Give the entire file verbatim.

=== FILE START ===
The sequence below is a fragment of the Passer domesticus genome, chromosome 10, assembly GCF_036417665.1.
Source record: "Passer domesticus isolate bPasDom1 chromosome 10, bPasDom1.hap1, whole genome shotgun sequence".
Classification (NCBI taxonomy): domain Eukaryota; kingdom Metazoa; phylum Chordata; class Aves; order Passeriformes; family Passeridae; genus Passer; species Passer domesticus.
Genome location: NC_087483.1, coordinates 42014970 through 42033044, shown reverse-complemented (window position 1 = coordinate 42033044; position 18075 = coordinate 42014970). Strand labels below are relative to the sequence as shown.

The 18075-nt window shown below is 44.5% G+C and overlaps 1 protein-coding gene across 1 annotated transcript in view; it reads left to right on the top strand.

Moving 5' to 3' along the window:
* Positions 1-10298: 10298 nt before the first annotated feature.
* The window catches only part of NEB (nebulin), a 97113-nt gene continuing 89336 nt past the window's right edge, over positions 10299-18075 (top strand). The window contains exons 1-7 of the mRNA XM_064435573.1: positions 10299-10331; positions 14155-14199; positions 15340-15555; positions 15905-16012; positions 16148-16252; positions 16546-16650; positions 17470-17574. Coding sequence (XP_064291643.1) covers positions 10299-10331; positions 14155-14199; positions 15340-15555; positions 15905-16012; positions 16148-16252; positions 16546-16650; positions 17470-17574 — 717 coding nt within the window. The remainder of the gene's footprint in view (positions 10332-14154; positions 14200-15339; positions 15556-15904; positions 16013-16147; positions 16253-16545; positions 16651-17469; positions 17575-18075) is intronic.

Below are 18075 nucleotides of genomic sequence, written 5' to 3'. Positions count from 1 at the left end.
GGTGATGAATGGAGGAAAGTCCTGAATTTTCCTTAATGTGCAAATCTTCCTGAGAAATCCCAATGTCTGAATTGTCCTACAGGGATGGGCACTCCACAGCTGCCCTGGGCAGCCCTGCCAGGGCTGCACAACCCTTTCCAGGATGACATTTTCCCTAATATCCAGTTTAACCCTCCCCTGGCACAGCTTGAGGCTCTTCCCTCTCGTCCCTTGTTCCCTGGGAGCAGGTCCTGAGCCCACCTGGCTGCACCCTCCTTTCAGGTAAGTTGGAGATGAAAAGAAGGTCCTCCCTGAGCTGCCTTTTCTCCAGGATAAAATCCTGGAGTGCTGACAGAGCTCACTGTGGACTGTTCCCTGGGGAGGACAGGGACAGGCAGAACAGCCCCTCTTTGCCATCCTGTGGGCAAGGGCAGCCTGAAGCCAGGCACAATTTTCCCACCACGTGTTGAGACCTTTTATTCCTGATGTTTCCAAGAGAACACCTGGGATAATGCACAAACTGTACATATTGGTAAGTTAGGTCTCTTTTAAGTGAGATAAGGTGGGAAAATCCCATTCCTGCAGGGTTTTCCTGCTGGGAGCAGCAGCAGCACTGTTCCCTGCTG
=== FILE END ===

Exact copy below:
The sequence below is a fragment of the Passer domesticus genome, chromosome 10, assembly GCF_036417665.1.
Source record: "Passer domesticus isolate bPasDom1 chromosome 10, bPasDom1.hap1, whole genome shotgun sequence".
Classification (NCBI taxonomy): domain Eukaryota; kingdom Metazoa; phylum Chordata; class Aves; order Passeriformes; family Passeridae; genus Passer; species Passer domesticus.
Genome location: NC_087483.1, coordinates 42014970 through 42033044, shown reverse-complemented (window position 1 = coordinate 42033044; position 18075 = coordinate 42014970). Strand labels below are relative to the sequence as shown.

The 18075-nt window shown below is 44.5% G+C and overlaps 1 protein-coding gene across 1 annotated transcript in view; it reads left to right on the top strand.

Moving 5' to 3' along the window:
* Positions 1-10298: 10298 nt before the first annotated feature.
* The window catches only part of NEB (nebulin), a 97113-nt gene continuing 89336 nt past the window's right edge, over positions 10299-18075 (top strand). The window contains exons 1-7 of the mRNA XM_064435573.1: positions 10299-10331; positions 14155-14199; positions 15340-15555; positions 15905-16012; positions 16148-16252; positions 16546-16650; positions 17470-17574. Coding sequence (XP_064291643.1) covers positions 10299-10331; positions 14155-14199; positions 15340-15555; positions 15905-16012; positions 16148-16252; positions 16546-16650; positions 17470-17574 — 717 coding nt within the window. The remainder of the gene's footprint in view (positions 10332-14154; positions 14200-15339; positions 15556-15904; positions 16013-16147; positions 16253-16545; positions 16651-17469; positions 17575-18075) is intronic.

Below are 18075 nucleotides of genomic sequence, written 5' to 3'. Positions count from 1 at the left end.
GGTGATGAATGGAGGAAAGTCCTGAATTTTCCTTAATGTGCAAATCTTCCTGAGAAATCCCAATGTCTGAATTGTCCTACAGGGATGGGCACTCCACAGCTGCCCTGGGCAGCCCTGCCAGGGCTGCACAACCCTTTCCAGGATGACATTTTCCCTAATATCCAGTTTAACCCTCCCCTGGCACAGCTTGAGGCTCTTCCCTCTCGTCCCTTGTTCCCTGGGAGCAGGTCCTGAGCCCACCTGGCTGCACCCTCCTTTCAGGTAAGTTGGAGATGAAAAGAAGGTCCTCCCTGAGCTGCCTTTTCTCCAGGATAAAATCCTGGAGTGCTGACAGAGCTCACTGTGGACTGTTCCCTGGGGAGGACAGGGACAGGCAGAACAGCCCCTCTTTGCCATCCTGTGGGCAAGGGCAGCCTGAAGCCAGGCACAATTTTCCCACCACGTGTTGAGACCTTTTATTCCTGATGTTTCCAAGAGAACACCTGGGATAATGCACAAACTGTACATATTGGTAAGTTAGGTCTCTTTTAAGTGAGATAAGGTGGGAAAATCCCATTCCTGCAGGGTTTTCCTGCTGGGAGCAGCAGCAGCACTGTTCCCTGCTG